Tesla Strikes First Legal Blow In Patent Dispute

Tesla Strikes First Legal Blow In Patent Dispute
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Tesla Motors Inc (NASDAQ:TSLA) won’t wait around to be sued over a patent. It went ahead and filed its own court document first. The Recorder’s Chelsea Allison reports that Tesla has filed for a declaratory judgment stating that it doesn’t infringe on a patent owned by pointSET.

Tesla Strikes First Legal Blow In Patent Dispute

The Patent Tesla Is Accused Of Violating

PointSET apparently sent a letter to Tesla Motors Inc (NASDAQ:TSLA) at the end of April, proposing a licensing agreement. The company said it was offering a “one-time, fully-paid licensing flat fee of $500,000.”

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The letter states that pointSET’s management wanted to wrap up a licensing agreement quickly, so it is extending the offer for a lower fee if the agreement is reached quickly. It also states that pointSET’s president and also Jerry Iggulden, who was one of its inventors, passed away recently, so the company has begun a review of its patent portfolio.

Tesla’s Declaratory Judgment Request

By seeking a declaratory judgment, Tesla Motors Inc (NASDAQ:TSLA) is filing to receive an official ruling which says that it does not violate any patent owned by pointSET. The patent in question relates to the technology which enables owners of Tesla’s vehicles to remotely adjust their vehicles’ temperatures.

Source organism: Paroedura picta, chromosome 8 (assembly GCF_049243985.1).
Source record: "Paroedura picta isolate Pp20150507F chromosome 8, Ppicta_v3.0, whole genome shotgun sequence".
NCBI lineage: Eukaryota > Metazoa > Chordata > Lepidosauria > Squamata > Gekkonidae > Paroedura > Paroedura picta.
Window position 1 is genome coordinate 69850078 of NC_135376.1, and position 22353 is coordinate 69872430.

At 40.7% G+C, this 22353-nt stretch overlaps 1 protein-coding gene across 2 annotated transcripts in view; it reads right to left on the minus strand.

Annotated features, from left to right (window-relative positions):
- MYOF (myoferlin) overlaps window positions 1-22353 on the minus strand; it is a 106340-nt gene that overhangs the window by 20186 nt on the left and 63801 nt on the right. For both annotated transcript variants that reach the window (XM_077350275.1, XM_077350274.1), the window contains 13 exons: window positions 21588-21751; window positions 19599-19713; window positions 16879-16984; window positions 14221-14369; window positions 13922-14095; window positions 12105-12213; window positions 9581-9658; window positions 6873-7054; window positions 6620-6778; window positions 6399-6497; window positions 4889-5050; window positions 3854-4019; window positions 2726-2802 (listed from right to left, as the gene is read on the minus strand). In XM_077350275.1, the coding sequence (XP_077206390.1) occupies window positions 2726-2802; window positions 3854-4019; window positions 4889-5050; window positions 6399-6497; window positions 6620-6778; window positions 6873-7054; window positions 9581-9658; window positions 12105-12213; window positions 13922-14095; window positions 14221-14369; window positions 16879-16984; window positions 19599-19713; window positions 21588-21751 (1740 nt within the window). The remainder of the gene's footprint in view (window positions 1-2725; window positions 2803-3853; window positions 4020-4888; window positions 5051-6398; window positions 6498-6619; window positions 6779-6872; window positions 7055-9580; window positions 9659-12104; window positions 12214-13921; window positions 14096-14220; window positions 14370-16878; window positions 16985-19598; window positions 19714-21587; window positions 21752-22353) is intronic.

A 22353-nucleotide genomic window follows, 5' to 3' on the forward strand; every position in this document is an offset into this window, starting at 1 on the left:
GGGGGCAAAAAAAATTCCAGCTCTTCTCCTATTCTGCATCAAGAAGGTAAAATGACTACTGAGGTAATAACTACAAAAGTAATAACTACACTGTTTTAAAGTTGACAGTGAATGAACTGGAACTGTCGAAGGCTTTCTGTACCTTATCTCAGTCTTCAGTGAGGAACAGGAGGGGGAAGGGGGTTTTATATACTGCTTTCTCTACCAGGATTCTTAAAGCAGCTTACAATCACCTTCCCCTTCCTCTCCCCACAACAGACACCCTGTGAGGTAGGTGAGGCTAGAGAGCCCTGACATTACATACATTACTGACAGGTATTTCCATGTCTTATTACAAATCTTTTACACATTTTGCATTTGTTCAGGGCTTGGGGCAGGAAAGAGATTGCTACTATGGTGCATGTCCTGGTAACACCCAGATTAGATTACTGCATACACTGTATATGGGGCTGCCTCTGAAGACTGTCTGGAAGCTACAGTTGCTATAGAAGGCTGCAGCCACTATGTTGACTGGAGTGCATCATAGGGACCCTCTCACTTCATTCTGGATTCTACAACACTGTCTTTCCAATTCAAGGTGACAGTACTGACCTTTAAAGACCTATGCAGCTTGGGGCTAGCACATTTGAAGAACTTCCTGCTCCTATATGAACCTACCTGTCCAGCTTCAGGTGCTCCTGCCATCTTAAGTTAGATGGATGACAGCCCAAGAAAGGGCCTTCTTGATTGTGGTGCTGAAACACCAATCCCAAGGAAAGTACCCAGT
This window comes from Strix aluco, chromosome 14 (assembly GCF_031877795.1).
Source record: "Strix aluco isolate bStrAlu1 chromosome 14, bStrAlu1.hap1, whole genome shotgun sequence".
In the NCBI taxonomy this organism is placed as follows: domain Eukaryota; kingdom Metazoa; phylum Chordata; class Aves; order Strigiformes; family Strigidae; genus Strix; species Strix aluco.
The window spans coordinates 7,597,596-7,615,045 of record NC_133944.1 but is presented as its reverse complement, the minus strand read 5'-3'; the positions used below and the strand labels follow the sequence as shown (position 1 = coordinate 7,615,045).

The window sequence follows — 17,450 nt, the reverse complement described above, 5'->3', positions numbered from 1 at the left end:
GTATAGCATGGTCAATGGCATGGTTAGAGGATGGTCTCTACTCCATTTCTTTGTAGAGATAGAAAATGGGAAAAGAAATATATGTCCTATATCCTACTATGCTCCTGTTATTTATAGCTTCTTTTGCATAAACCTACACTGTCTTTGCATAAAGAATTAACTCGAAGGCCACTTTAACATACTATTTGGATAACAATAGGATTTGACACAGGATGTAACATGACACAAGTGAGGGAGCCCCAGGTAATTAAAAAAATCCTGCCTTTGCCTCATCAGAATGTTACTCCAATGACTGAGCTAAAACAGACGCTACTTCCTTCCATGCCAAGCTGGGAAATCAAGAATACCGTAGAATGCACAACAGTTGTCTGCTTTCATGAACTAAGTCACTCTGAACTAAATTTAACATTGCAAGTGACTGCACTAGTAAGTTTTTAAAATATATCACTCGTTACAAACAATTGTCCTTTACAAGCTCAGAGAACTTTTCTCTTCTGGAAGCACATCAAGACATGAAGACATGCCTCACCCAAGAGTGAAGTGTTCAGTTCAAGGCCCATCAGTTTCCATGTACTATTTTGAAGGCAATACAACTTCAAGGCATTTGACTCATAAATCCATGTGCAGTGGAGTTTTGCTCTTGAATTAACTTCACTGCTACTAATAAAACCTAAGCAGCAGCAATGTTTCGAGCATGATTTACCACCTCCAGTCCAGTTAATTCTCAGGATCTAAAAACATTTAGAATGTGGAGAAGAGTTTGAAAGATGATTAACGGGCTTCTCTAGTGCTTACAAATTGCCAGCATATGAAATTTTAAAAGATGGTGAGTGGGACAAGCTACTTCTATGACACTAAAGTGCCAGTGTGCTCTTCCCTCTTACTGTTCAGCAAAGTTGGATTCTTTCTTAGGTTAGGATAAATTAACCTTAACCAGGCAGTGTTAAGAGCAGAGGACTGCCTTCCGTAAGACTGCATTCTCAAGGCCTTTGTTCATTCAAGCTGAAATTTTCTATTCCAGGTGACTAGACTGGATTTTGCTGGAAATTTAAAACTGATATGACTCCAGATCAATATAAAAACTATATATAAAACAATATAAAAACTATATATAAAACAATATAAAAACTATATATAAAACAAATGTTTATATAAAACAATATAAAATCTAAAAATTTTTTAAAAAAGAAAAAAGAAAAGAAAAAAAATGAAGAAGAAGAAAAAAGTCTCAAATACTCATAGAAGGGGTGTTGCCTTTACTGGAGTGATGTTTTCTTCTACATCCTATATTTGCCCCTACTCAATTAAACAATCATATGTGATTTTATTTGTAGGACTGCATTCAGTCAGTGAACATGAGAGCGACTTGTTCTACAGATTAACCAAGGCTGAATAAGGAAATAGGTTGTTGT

Stanford Law School’s Mark Lemley told The Recorder that although it isn’t uncommon for companies to file for a declaratory judgment, what makes Tesla’s case different is that it is relying entirely on in-house counsel at this point rather than general counsel.

Eric Whitaker, the company’s previous general counsel, left Tesla in November, and the company has not yet named a replacement.  According to Lemley, filing for a declaratory judgment is riskier when relying only on in-house counsel like Tesla is.

Tesla’s Track History Regarding General Counsel

This isn’t the first time Tesla Motors Inc (NASDAQ:TSLA) has forged ahead with legal decisions without the use of general counsel. It went ahead with its initial public offering in 2010 without general counsel as well.

According to The Recorder, Tesla has focused historically on building its patent portfolio. Last year in its spring 2012 annual meeting, the company said it had received over 50 patents up until that time and that it had over 230 more patent applications that were still pending.

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